Group Title: Environmental Entomology, 30 (1). pp. 82-88.
Title: Performance of various trap types for monitoring populations of Cherry Fruit Fly (Diptera: Tephritidae) Species.
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Title: Performance of various trap types for monitoring populations of Cherry Fruit Fly (Diptera: Tephritidae) Species.
Series Title: Environmental Entomology, 30 (1). pp. 82-88.
Physical Description: Book
Creator: Liburd, Oscar E.
Stelinski, Lukasz L.
Gut, Larry J.
Thornton, Gary
Affiliation: University of Florida -- Entomology and Nematology Department
Publication Date: 2001
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Subject: Diptera   ( lcsh )
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Volume ID: VID00001
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PEST MANAGEMENT AND SAMPLuN


Performance of Various Trap Types for Monitoring Populations of
Cherry Fruit Fly (Diptera: Tephritidae) Species

OSCAR E. LIBURD, LUKASZ L. STELINSKI, LARRY J. GUT, AND GARY THORNTON'
Department. i .i .... i. Center for Integrated Plant Systems, Michigan State University, East Lansing, MI 48824



Environ. Entomol. 30(1): 82-88 (2001)
ABSTRACT The eastern cherry fruit fly, '.. cingulata (Loew), and black cherry fruit fly,
R. fausta (Osten Sacken), are the most important insect pests of cherries Primus spp. in the eastern
and midwestern United States. In 1998, we studied the responses of cherry fruit fly species using the
recommended V-shaped Pherocon AM board. -- ..:. -",:: more R. cingulata flies were caught on
boards with aqueous solutions of ammonium baits compared with boards that had solid ammonium
baits mixed into the Tangle-Trap. Captures of R. fausta flies were low in 1998 and the weekly trapping
data never exceeded a total of five adults. In 1999, several commercial traps were evaluated including
the unbaited, three-dimensional Rebell trap and different types of ammonium baited spheres and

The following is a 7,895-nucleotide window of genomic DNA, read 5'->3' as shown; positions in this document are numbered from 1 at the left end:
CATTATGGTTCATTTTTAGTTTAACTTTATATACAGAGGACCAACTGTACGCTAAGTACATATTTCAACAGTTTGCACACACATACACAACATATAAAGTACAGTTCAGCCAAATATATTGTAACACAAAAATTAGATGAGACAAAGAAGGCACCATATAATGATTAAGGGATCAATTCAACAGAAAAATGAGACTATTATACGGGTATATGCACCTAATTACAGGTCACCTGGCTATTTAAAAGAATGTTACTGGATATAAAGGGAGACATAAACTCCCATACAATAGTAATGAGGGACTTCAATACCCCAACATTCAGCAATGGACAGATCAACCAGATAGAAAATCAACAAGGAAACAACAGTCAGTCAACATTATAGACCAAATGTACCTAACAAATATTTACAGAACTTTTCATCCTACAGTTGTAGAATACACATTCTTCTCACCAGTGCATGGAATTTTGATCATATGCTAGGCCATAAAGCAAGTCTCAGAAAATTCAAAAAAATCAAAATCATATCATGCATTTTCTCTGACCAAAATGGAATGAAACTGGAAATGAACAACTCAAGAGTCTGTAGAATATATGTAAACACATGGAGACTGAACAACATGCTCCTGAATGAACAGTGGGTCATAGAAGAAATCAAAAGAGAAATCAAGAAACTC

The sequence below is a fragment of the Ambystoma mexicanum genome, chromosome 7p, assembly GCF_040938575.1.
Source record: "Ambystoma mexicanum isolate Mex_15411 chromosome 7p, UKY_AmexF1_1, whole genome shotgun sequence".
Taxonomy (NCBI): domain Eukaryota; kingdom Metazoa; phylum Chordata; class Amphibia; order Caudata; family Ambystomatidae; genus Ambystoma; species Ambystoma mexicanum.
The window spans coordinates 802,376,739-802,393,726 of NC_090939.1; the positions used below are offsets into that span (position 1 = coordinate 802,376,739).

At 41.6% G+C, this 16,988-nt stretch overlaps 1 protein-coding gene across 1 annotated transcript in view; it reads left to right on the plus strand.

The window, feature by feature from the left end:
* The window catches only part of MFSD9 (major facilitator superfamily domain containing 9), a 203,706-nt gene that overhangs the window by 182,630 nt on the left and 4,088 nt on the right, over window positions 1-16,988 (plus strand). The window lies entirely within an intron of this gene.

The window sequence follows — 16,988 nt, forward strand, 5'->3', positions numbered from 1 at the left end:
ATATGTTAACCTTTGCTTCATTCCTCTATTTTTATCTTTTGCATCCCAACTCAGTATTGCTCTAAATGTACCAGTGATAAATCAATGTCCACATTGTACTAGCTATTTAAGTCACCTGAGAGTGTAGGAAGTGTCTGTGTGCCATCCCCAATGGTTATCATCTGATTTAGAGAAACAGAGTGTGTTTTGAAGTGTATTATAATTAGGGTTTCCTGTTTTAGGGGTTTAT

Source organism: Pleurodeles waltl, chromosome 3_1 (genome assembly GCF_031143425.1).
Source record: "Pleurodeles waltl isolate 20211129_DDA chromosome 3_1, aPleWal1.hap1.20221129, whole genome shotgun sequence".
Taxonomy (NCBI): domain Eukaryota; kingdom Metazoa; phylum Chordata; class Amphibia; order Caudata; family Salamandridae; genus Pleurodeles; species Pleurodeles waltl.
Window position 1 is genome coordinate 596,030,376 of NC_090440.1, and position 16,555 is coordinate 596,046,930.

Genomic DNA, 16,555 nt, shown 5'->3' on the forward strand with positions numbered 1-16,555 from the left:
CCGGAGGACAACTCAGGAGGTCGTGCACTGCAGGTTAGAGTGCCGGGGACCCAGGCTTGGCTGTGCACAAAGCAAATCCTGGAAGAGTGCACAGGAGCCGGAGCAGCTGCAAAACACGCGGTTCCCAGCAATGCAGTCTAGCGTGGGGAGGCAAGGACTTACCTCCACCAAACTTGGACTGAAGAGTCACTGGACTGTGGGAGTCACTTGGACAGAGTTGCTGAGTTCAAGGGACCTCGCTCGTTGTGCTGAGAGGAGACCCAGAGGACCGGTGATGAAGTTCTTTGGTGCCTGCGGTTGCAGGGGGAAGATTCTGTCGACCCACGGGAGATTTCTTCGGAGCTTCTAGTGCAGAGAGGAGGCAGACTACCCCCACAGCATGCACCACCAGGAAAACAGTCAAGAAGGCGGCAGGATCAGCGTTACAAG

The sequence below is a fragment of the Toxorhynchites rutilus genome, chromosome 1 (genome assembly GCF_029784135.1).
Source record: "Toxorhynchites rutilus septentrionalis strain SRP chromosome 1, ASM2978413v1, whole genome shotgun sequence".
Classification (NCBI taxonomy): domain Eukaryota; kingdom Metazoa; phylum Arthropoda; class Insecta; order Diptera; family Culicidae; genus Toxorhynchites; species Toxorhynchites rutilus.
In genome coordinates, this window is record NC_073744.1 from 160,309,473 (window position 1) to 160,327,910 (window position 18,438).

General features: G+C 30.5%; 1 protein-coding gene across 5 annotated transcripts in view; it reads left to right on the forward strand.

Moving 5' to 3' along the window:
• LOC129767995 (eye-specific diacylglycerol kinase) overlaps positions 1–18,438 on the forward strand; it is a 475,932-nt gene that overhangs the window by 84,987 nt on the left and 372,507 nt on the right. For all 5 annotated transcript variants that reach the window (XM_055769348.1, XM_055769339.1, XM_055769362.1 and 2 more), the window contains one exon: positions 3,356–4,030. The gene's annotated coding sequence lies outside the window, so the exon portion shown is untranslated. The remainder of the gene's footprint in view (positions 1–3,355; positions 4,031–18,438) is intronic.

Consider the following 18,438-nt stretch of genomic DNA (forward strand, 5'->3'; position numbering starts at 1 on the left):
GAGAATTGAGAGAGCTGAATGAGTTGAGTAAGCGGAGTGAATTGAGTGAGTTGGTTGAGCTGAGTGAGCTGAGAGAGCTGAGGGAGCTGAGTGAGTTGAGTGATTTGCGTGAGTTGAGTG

boards ., .. ..... a 9-cm-diameter red sphere, a modified version ofthe Ladd trap (L & S trap), and
the Pherocon AM yellow board in the vertical and V-shaped orientations. There were significantly
more R. fausta flies caught on unbaited Rebell traps compared with any other commercial traps
studied. Red sphere treatments (regardless of baiting system) consistently captured significantly
fewer R. fausta flies than any other treatment evaluated. For R. cingulata, total captures on unbaited
Rebell traps were not significantly different from other commercial traps including the 9-cm-
diameter red spheres baited with ammonium acetate mixed into the Tangle-Trap, L & S traps, and
the baited Pherocon AM yellow boards deployed in a vertical orientation. The study demonstrated
that the unbaited Rebell trap was the most effective and selective device evaluated for monitoring
R. fausta and R cingulata flies. In addition, red sphere (9-crm-diameter) traps were found ineffective
for use in R. fausta monitoring programs.

KEY WORDS Rhagoletis cingulata, Rhagoletis fausta, flies, traps


MICHIGAN PRODUCES 75% of the nations sour cherries,
Prunus ceras-s L., and -12% of sweet cherries, P.
avium (L.). The 1998 gross receipts from sour and
sweet cherries exceeded $50 million (Michigan Agri-
cultural Statistics 1998). Economically, the eastern
cherry fruit fly, Rhagoletis cingulata (Loew), and the
black cherry f .- 11 -., R. fausta (Osten Sacken), are the
two most important pests of cultivated cherries in the
eastern and midwestern United States (Frick et al.
1954). R. cingulata is the most abundant among the
two species and can be distinguished from the black
cherry fruit fly by the presence of white horizontal